Originally published Spring 2010
When you support the ACLU with contributions and letter-writing campaigns, you probably feel good about what you do. Have you ever wondered who else is grateful for your support? Let us introduce you to a few.
There’s 13 year old Savana Redding. She was strip searched at her middle school in Stafford, Arizona, based on a classmate’s false accusation that she possessed ibuprofen pills. Savana and her mom were turned away by lower courts when they challenged this violation of privacy. The ACLU helped them take the case all the way to the U.S. Supreme Court. According to Savana, “With supportive ACLU lawyers by my side, we won a critical Supreme Court ruling that establishes new protections against strip-searches in public schools — a ruling that will protect generations of students from having to go through the same kind of humiliating invasion of privacy that I did.”
Nick George, a Pomona College foreign language student was abusively interrogated, handcuffed and detained at the Philadelphia International Airport because of a set of English-Arabic flashcards he had with him. A TSA supervisor questioned Nick, asking him how he felt about 9/11, whether he knew who did 9/11, and whether he knew what language Osama bin Laden spoke. Nick was handcuffed, led through a terminal to the airport police station where he was left in a locked cell for two hours in the handcuffs, and for two more hours with the handcuffs removed. He was then interrogated for half an hour, and he was not informed of his rights. By the time he was released, Nick had long since missed his flight and was told by airline officials that he would have to wait until the next day to travel. The ACLU and the ACLU of Pennsylvania have filed a lawsuit on Nick’s behalf.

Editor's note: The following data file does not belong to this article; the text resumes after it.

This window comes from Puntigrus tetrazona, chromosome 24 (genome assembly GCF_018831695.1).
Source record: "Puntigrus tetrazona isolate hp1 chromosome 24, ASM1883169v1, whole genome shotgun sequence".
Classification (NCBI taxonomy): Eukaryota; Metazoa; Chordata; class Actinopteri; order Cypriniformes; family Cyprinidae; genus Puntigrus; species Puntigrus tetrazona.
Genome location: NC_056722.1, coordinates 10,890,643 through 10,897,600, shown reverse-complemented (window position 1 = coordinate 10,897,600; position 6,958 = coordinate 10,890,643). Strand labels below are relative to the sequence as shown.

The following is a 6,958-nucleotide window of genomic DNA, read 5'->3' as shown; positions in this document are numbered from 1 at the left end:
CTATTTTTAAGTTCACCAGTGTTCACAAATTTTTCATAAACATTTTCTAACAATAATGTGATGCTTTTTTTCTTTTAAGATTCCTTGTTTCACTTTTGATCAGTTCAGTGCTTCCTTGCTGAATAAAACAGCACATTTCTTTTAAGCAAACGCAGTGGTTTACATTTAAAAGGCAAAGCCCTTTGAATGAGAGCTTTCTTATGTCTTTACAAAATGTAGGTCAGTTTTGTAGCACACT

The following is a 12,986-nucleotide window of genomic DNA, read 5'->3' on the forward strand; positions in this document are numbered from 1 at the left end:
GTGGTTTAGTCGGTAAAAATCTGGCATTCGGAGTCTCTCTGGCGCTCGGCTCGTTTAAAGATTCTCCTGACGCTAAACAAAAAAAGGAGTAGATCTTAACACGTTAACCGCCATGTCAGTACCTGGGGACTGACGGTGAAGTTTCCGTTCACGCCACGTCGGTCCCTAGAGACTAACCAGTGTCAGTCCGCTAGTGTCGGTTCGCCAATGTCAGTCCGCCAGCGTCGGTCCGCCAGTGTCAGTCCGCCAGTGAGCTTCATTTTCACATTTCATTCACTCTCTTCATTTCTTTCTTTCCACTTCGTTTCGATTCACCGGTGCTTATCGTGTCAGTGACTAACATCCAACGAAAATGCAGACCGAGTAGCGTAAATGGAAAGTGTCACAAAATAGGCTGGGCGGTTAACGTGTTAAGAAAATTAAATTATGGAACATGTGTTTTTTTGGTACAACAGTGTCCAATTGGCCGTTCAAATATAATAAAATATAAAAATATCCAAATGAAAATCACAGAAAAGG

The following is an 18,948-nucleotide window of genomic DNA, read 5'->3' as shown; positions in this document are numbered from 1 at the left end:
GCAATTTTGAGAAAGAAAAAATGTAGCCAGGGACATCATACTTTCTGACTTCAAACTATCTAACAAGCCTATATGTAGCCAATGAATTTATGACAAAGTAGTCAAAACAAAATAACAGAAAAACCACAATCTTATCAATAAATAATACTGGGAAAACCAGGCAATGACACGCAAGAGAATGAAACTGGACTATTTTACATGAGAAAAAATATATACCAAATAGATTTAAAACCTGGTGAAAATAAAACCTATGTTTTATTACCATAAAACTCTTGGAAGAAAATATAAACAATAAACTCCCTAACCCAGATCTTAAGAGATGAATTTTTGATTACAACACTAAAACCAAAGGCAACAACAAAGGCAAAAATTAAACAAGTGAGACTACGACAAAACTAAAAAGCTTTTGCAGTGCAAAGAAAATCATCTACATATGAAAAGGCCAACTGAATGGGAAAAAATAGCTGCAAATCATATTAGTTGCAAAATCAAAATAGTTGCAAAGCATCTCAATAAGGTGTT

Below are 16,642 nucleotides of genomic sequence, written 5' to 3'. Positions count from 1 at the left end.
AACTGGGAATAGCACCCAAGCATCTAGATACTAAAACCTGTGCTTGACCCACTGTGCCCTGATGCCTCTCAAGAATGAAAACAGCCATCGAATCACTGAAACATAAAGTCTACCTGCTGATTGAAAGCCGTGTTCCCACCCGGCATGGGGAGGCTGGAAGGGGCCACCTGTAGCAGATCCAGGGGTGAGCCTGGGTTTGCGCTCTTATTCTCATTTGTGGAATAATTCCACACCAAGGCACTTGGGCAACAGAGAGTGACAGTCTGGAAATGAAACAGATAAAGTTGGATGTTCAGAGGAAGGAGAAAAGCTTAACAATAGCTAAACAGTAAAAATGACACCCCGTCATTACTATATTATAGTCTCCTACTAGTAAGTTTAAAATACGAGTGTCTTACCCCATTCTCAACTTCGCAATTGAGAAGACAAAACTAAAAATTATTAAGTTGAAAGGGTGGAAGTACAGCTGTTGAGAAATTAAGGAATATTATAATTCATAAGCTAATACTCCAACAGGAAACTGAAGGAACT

Cynthia Stewart, a 17-year-old junior at Tharptown High School in northern Alabama, a member of her school’s prom planning committee, had personally raised over $200 for the prom and created the theme her classmates had chosen for the dance. She is also an out lesbian.
When Cynthia approached her principal to ask if she could bring her girlfriend with her to the prom, she was denied permission. He also made Cynthia remove a sticker she was wearing that said, “I am a lesbian,” and told her, “You don’t have that much freedom of speech at school.”
Cynthia’s aunt and guardian, Kathy Baker, appealed the principal’s decision to the school board, which let stand the decision to bar Cynthia from bringing her girlfriend to the prom. Cynthia then sought help from the ACLU of Alabama. Subsequently, the Franklin County School System officials reversed their decision: Cynthia will be allowed to attend the prom with her girlfriend.
Who else appreciates your support? We do.
Roberta Schonemann and Judy Weitzman
Co-Presidents, Greater Lafayette Chapter ACLU of Indiana